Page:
Una Dosis de Curare
Museo Casa Diego Rivera, Guanajuato, GTO. Mexico
By Inda Sáenz
From the first time I came across de la Hoz work in 1999, I have been struck by her extraordinary technical quality and rare humor. Each work is like a small jewel that contains the purest poison, curare. One does not know where the delight of following the fine brushstrokes ends and where the horror begins when little by little, or suddenly, we find the repulsive and the strange. Pleasure, humor and horror are mixed in Marianela's work in a delicious and terrible way. The artist resorts to a sophisticated game between image and word in which the titles of the works (which are sometimes integrated into the painting and sometimes complement the texts she writes) produce a narrative, or rather a counter-narrative., which leads us to unexpected and challenging places and associations. This is what is appreciated in Marianela's work. In an artistic milieu that is otherwise self-satisfied, we find an intelligent, sharp and at the same time exquisitely elaborated work.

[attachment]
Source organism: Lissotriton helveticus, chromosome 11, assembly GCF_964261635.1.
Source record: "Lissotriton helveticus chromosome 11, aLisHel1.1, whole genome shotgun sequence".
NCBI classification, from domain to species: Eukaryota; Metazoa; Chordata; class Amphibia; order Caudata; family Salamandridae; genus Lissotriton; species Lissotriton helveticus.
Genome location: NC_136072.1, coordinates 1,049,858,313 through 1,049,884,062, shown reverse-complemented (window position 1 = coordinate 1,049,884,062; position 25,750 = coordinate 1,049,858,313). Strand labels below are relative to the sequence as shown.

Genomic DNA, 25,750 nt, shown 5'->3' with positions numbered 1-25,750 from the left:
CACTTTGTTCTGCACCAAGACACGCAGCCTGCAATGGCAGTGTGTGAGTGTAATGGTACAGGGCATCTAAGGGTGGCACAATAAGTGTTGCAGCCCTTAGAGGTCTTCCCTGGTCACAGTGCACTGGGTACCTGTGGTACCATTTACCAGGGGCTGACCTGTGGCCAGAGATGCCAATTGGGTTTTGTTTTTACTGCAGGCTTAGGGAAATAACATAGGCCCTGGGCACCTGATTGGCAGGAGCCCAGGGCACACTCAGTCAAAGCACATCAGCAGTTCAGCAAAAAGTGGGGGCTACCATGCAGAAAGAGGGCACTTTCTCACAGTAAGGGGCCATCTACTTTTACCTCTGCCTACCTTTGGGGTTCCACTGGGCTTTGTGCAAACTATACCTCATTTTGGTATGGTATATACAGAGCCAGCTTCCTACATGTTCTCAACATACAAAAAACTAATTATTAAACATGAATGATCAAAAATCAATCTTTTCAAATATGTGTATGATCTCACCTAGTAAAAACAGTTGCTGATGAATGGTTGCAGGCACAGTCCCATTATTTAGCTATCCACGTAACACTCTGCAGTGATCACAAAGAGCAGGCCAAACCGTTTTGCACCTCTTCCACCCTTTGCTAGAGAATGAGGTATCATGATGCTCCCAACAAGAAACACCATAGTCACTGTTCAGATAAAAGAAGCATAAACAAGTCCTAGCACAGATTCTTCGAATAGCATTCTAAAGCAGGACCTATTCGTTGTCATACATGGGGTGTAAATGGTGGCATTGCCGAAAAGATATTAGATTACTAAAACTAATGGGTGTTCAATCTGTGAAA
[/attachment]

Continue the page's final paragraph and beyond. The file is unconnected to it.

The painter works in small formats, which are sometimes true miniatures with the demanding technique of egg tempera on wood, achieving a transparency and luminosity impossible to achieve in any other way.
She must use three-hair brushes and a special lens. Many of her works are composed in the form of polyptychs: two or more paintings, on frames that she herself designs.
Are we facing a surreal work? Yes and no. We are facing a work full of symbolism, like many of the best surrealist works, but we are also facing a corrosive and anti-romantic work. De la Hoz does invokes dreamy poetic associations as a place of the impossible and refuge from the world and its horrors. Her images subscribe to incongruity, with that ambivalence that characterizes her limbo on the razor's edge between brutality and elegance, between black humor and social criticism.
In these small parcels of images-words-seeds, which are the works of Marianela de la Hoz, we can believe that for a moment we have in our hand’s jewels or incendiary bombs, or both, the fact is that we irresistibly fall into the trap.